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Trade War Concerns Loom Over US and UK Elections

  • The 2024 US presidential election presents a choice between Biden's stability and Trump's America First approach, impacting US trade policy.
  • Both the UK and US face critical elections that could shape their trade relationships and economic strategies amid escalating trade tensions.
  • Effective support for the domestic manufacturing base is crucial for maintaining the US's global superpower status and security of supply.
Biden

Via Metal Miner

2024 will be a year of big elections, particularly for the United Kingdom and the United States. Amid what many experts consider to be an escalating trade war, citizens in both countries can’t help but wonder what lies in store for UK and US trade.

On July 4, the UK electorate will go to the polls to vote in a national election. As in the United States, two parties will largely dominate the choice. The UK has a small Green party and a left-of-center Liberal/Democratic party, both of which perform well in local municipal elections but rarely garner more than 10% of the national vote. There is also the single-policy Reform Party, which has a sole focus on immigration.

Recent polls suggest the country will vote in favor of the left-of-center Labour party and oust the decade-old, marginally right-of-center Conservative Party. However, no one outside the country will notice any difference. Weekly information about how election news and macroeconomics might impact your metal buy are covered weekly in MetalMiner’s Weekly Newsletter.

The US Presidential Election

The same cannot be said for the US presidential election on November 5. Unlike the election in the UK, America’s choice presents a stark contrast: the continuation of an aging Joe Biden or the return of an also-aging Donald Trump. Many would like to see younger candidates on both sides, but it is what it is.

At this stage, it is too close to call, but should Donald Trump get back in, we can likely expect a return of “America First on steroids.” But when looking at US trade, it seems that Europe, or at least Europe’s media, has largely misunderstood what the former President was trying to achieve in his previous term.

Trade War and Protectionism

When the Trump administration slapped tariffs on steel and aluminum in the name of national security, free marketers met them with howls of protest, labeling the efforts as blatant protectionism. However, both US political parties now seem to be aware of the fact that the West remains embroiled in an economic trade war. A key indication of these is a 30-year trade imbalance cumulatively approaching $20 trillion. If the US and UK continue to lose the trade war, they face the very real threat of losing a fighting war (if it ever comes to it).

A country cannot sustain an effective defense on the back of retail demand or services; it needs a manufacturing base. As Russia recently learned, the enemy’s first move in a fighting war is to hinder your ability to import and export primary products – steel, base metals, chemicals, semiconductors, etc. China produces some 50% of the total global output of such products, while the US, like Europe, is a net importer of all of them.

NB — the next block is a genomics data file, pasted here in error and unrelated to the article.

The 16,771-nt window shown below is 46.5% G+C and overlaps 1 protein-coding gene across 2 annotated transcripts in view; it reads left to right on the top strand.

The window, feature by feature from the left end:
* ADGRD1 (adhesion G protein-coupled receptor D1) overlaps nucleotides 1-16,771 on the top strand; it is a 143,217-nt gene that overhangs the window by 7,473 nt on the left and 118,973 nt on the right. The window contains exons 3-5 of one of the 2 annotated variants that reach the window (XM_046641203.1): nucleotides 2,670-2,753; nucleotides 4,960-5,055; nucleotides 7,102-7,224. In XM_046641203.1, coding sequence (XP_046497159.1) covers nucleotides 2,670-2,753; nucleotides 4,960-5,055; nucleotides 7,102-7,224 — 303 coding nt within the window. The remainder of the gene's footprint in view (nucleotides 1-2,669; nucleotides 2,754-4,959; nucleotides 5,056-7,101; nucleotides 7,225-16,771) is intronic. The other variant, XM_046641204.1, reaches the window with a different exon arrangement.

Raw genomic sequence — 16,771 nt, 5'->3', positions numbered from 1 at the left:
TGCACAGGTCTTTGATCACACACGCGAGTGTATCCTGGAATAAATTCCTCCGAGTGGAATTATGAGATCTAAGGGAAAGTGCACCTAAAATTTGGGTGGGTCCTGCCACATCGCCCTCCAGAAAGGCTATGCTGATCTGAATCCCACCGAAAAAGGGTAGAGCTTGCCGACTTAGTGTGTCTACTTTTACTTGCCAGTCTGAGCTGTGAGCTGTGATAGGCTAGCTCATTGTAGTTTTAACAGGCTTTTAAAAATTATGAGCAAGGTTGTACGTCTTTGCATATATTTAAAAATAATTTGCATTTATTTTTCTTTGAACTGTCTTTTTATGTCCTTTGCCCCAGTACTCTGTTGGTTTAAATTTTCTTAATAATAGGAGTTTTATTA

So, while the rhetoric was unconventional, the logic behind putting up barriers to support domestic production remains sound. In order to optimize metal sourcing and purchasing strategies to adjust to macroeconomic changes like these, read The 5 Best Cost Saving Sourcing Tactics.

US Trade and State Support for Manufacturing

Are tariffs in themselves enough? Asian economies like Japan, South Korea, and, more recently, China, clearly didn’t think so. These nations poured state support into the development of substantial domestic industries. In the US, the same level of state support did not follow the imposition of trade barriers. Instead, the country largely relied on the market to respond to the “opportunity.” The result has been modest at best.

There was some minor investment in the steel industry, but nothing spectacular. Meanwhile, aided by state support, Century recently announced its intention to build the first new primary aluminum smelter in 45 years. However, even after the imposition of the tariffs, the US aluminum industry continued to shrink.

The problem clearly lies not just imports but domestic power costs. The Biden administration’s Inflation Reduction Act partially intended to address this. In fact, the $500 million flowing to Century arises from this package. But many argue that the IRA tried to solve too many problems at once, such as alleviating living conditions and pollution in disadvantaged areas.

While noble, these goals will not be as effective in supporting America’s manufacturing. Clearly, they would not be as effective as a policy focused solely on creating lower power costs for manufacturers facing competition from countries openly supporting such policies for a decade or more.

America’s Global Position

The US’s position as a global superpower depends on its ability to develop and manufacture advanced technologies while also retaining security of supply. While many around the world may welcome a more multi-polar world, it no doubt increases the risks of global conflict. US hegemony may not be to everyone’s taste, but like democracy being the “least bad” form of government, the alternative could well be much worse.

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The new administration’s primary focus should be to support the domestic industrial base. If that looks like protectionism or state aid, then so be it. Let’s hope whoever wins can rise to the challenge and honestly put America first.

By Stuart Burns

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